Manipur: After 15 years, Manipur has a non-Congress government in the state. Desire for "change" and an anti-incumbency wave brought the BJP to power in Manipur. Voters wanted to see a new government; a non-Congress government with new faces; a 'different party'. In a state that does not usually see the BJP ruling the state, this time the pulse of the common citizens was: give the BJP a chance. The ruling dispensation at the Centre no doubt played a major influence.
Though unable to get a majority, the BJP aggressively took power from the Congress by forming coalition with four other smaller parties. With support from the National People's Party (NPP), Naga People's Party (NPF) Trinamool Congress, Lok Jan Shakti Party (LJP), an independent and one Congress rebel, the BJP was able to make it to the magic mark of 32.
Recently, another Congress MLA also joined the ruling BJP and, reportedly, many more are likely to jump ship in the near future.
There are high expectations from the coalition government led by Chief Minister Nongthombam Biren Singh. Civil and traditional bodies/ organisations, including media groups made a beeline to meet the CM, each armed with their own list of demands and proposals.
The lifting of the four-month-long economic blockade along the national highway, a master-stroke for the new CM, further boosted hopes of the people. Biren's slogan "go to the hills" resonated with people as he was accorded a warm welcome in Ukhrul – the district that had made known its dislike of former Congress Chief Minister Ibobi Singh.
Within a month of forming the new government, the excited BJP-led coalition made several ambitious announcements and brought out a "to do list". One of its ambitious attempts is to clean up the mess of the 15-year Congress rule. Among others, an anti-corruption cell has been setup, where more than 500 complaints have been registered so far. In an attempt to revive the pathetic and non-functioning government schools, Biren Singh announced that the government will soon introduce a policy for deducting salaries of employees who send their children to private schools. Singh also announced that 32,400 skilled unemployed persons will have jobs by 2022.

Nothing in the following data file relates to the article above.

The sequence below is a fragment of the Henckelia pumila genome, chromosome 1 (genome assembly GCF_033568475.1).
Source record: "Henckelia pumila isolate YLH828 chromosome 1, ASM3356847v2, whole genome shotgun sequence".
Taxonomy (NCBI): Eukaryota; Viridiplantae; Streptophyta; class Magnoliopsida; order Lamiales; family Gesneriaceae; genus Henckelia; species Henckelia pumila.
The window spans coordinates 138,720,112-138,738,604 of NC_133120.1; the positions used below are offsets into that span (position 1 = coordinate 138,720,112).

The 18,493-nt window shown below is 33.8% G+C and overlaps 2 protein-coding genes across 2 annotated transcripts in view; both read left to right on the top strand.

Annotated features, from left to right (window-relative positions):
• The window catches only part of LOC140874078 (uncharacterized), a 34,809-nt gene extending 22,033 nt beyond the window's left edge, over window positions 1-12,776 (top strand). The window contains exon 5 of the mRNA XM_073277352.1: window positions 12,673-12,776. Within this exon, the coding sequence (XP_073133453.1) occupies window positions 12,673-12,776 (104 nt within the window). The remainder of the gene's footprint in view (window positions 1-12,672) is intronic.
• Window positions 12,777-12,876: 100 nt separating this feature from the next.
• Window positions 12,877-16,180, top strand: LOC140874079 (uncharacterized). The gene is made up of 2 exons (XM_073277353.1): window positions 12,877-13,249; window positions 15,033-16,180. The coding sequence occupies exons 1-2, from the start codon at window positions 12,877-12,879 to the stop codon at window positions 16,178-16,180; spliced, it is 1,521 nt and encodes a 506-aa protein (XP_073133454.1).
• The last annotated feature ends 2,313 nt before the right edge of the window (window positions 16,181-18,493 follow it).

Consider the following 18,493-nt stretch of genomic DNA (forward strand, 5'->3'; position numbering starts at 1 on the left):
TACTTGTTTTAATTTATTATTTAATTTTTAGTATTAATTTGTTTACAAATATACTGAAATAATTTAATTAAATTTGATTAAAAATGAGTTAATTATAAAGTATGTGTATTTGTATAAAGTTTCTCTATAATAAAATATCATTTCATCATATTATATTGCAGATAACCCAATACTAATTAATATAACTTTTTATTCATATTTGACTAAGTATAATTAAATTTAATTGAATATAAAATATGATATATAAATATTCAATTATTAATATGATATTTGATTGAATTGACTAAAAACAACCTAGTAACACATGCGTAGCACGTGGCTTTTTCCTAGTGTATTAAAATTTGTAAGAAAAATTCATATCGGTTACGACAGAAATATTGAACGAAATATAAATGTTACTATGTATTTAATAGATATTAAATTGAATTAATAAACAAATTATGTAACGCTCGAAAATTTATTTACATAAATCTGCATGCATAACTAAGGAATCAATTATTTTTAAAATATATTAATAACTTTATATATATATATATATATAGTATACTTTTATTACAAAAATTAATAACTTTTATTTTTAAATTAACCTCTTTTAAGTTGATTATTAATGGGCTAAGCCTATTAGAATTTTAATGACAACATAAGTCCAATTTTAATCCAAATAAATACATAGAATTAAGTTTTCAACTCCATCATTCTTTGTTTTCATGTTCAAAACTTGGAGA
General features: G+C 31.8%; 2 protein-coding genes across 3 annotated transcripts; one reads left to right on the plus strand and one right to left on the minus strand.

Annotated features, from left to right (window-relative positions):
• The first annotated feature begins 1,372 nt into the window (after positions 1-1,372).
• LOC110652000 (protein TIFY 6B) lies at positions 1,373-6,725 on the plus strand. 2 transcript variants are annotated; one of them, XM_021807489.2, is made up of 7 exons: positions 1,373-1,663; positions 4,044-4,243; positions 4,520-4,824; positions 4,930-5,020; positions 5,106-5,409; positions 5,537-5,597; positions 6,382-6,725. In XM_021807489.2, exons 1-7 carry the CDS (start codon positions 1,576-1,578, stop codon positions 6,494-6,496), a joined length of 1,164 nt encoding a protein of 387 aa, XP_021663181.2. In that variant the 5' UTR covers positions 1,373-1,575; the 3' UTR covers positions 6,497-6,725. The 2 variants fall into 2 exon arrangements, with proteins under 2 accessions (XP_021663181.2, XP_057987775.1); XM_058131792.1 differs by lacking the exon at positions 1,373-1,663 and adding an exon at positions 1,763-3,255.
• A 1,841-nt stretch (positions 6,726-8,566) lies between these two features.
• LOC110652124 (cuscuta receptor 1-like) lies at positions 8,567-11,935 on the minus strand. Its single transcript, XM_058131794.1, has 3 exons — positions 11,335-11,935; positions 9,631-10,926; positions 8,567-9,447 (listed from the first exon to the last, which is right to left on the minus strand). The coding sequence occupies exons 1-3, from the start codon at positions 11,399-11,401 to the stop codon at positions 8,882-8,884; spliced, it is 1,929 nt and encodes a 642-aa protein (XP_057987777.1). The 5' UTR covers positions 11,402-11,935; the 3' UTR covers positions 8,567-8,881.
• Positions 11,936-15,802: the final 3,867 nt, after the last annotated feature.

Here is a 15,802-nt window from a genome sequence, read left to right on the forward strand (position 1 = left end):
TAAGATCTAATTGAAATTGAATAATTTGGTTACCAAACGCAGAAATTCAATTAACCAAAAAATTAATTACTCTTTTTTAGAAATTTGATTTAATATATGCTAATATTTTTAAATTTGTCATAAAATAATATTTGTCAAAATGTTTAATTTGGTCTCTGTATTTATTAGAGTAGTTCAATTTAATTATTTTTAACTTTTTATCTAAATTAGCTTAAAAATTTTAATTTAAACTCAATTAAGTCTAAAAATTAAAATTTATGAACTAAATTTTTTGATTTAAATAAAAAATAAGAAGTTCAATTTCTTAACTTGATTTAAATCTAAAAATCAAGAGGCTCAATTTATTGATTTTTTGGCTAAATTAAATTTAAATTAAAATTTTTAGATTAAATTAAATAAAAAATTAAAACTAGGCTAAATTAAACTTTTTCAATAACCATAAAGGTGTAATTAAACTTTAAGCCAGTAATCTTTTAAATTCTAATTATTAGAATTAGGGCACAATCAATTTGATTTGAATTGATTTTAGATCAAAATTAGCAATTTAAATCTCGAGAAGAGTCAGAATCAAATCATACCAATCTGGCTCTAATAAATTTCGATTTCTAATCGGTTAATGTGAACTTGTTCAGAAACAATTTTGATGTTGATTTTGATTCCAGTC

But there have been hiccups as well. The suspension of a regional medical institute director has been a huge embarrassment to the coalition. State Health Minister (of the National People's Party) immediately threatened to resign on the ground that he was not consulted over the matter. Though the issue has been 'managed', it revealed the fragility of the coalition government.
The poll promise of ensuring an honourable burial for the unclaimed nine dead bodies in Churachandpur town might not happen soon. Undoubtedly, Biren invited the Churachandpur Joint Action Committee (JAC-AATB), which is spearheading the agitation against passing of the three ILP related bills in 2015.
The first meeting, meant to break ice, was cordial. There were expectations that the agitation would come to end soon. But in the next meeting, the two parties could not come to an agreement on the schedule for the next meeting.
Unlike the CM and his team's plan to end the matter in one go, the JAC-AATB were not in a hurry. They want to hold public consultations, taking people into confidence as they prepare for negotiations.
Manipur's 11th state legislative assembly has a new chief minister and a few new faces. But familiar faces still dominate the 60-member assembly. Most significantly, many of the legislators in the current dispensation were members of the Congress or other regional parties. Old wine in new bottle would be an apt description. The new chief minister Biren Singh himself was a Congressman until last year. He has been a two-time minister in the Congress-led government.
Though change is anticipated, there is unlikely to be any 'change' from the previous government. The Congress with 28 MLAs is sitting in the opposition but is likely to lose several legislators to the BJP. Hence, the much-hyped 'new government' too will to be no different.